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Research & Investigations in Sports Medicine

Movement and Emotions

  • Open or Close Sergio García-Díaz*

    Universidad Nacional de Educación a Distancia (UNED), Spain

    *Corresponding author: Sergio García-Díaz, Universidad Nacional de Educación a Distancia (UNED), Spain

Submission: April 12, 2018; Published: May 21, 2018

DOI: 10.31031/RISM.2018.02.000550

ISSN: 2577-1914
Volume2 Issue5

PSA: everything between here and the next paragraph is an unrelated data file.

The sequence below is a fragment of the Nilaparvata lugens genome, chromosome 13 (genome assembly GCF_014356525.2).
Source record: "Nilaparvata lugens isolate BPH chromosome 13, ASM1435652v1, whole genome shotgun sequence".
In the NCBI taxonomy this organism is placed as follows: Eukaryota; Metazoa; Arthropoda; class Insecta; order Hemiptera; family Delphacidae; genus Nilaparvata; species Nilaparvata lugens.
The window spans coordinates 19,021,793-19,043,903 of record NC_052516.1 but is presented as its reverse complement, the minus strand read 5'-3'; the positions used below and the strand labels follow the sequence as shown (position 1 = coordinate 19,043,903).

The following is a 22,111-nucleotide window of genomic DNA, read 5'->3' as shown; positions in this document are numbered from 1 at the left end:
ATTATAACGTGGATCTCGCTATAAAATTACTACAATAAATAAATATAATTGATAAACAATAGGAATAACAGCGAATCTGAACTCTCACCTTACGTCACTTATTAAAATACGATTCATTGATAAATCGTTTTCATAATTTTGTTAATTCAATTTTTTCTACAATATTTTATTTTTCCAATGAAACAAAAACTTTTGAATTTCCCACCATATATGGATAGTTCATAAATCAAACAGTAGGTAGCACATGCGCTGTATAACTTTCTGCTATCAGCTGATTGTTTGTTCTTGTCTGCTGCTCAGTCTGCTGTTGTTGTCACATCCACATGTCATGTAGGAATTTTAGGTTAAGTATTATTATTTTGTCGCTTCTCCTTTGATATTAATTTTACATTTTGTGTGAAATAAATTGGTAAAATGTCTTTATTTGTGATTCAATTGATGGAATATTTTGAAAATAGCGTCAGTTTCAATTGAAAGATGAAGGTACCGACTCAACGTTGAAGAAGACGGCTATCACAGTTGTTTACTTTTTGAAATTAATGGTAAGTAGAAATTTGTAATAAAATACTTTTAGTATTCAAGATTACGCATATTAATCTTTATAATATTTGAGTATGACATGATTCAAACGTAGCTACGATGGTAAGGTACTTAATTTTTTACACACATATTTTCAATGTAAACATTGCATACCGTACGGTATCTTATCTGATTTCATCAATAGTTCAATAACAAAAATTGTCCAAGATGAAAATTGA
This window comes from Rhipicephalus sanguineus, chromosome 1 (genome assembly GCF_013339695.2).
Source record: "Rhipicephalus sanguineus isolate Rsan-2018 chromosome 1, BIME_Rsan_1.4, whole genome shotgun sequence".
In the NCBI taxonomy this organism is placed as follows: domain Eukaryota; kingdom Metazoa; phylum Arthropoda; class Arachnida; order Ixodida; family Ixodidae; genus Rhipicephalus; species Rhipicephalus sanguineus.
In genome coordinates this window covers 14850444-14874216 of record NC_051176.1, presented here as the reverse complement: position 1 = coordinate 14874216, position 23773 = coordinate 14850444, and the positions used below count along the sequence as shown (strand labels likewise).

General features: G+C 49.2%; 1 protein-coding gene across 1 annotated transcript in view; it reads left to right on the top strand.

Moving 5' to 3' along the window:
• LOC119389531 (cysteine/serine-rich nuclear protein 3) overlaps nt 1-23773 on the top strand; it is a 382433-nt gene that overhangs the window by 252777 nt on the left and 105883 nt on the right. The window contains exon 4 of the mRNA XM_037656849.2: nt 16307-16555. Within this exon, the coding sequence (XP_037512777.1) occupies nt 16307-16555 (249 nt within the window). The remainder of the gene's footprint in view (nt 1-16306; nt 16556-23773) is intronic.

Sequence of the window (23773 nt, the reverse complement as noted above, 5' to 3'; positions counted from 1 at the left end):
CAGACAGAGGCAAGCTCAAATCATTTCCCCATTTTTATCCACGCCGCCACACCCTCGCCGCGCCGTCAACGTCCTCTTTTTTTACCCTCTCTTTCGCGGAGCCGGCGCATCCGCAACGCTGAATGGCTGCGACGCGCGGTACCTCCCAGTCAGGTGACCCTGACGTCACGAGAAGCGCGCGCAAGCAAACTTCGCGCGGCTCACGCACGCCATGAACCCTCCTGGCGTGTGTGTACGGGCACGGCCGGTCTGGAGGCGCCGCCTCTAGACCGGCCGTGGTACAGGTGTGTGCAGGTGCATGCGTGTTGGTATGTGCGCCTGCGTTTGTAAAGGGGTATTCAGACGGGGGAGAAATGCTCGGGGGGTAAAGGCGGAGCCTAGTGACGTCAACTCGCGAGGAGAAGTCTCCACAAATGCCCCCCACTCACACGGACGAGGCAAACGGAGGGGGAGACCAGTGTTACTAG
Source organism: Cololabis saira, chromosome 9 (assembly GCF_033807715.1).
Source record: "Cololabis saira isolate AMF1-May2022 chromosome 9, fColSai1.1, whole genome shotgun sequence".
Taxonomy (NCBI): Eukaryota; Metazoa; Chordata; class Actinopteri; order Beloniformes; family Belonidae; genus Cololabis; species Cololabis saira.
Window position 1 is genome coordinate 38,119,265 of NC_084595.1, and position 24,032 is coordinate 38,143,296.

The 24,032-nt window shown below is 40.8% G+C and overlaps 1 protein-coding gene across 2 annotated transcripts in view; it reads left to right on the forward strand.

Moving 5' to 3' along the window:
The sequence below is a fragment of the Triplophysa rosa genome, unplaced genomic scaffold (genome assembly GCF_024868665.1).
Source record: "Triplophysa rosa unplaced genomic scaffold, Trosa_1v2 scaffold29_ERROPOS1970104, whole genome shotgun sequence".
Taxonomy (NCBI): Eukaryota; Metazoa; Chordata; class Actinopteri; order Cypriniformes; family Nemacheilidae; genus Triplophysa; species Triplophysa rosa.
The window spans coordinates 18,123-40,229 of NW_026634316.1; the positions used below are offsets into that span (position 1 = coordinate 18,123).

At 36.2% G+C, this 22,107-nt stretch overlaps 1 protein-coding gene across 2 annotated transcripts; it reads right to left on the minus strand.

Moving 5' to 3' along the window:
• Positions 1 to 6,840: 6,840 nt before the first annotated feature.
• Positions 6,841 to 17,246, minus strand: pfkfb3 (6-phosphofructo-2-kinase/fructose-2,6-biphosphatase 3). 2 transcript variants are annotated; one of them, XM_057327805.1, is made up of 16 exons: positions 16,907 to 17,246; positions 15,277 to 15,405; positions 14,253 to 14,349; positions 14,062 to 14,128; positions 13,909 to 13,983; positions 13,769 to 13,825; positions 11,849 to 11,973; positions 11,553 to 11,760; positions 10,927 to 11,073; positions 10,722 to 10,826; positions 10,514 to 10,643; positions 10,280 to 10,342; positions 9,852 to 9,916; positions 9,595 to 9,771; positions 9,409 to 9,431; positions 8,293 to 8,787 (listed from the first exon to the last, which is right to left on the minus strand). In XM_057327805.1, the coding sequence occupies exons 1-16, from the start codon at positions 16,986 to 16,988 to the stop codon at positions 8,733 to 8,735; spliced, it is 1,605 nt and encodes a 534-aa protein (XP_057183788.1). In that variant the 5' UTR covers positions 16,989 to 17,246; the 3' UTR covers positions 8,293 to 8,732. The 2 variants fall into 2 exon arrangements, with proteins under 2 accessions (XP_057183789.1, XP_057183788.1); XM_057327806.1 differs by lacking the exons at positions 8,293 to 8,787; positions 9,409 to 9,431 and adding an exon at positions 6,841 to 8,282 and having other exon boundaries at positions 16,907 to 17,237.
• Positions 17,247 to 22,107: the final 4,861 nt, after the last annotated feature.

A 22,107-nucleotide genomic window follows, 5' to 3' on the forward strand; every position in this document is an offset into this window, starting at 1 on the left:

There is no uniform conception in the literature about what an emotion is and consists of [1,2]. Consensually, essential aspects have been considered to understand emotion: the presence in emotions of physiological changes, the mobilisation of bodily actions or “tendencies of action” and the subjective experience that involves; and emotion has been approached as a result of a system of analysis and processing of information. But taking each of the elements indicated separately has not favoured knowledge of emotion being presented in an integrated manner [3]. Moreover, the investigators have been supported in their work by different a theoretical orientation, which makes it even more difficult to integrate all the knowledge. One perspective that tackles this question is the theories of Embodiment, which have their origin in the French philosopher Merleau-Ponty (1908-1961), according to which psychological processes are based on bodily states. From the perspective of Embodiment, perceiving, recognizing and interpreting an emotion in ourselves or in others requires information from bodily systems. In this way “experiencing emotional states affects somatovisceral and motoric systems” and vice versa. In other words, “bodily states have effects on how emotional information is processed” [4].

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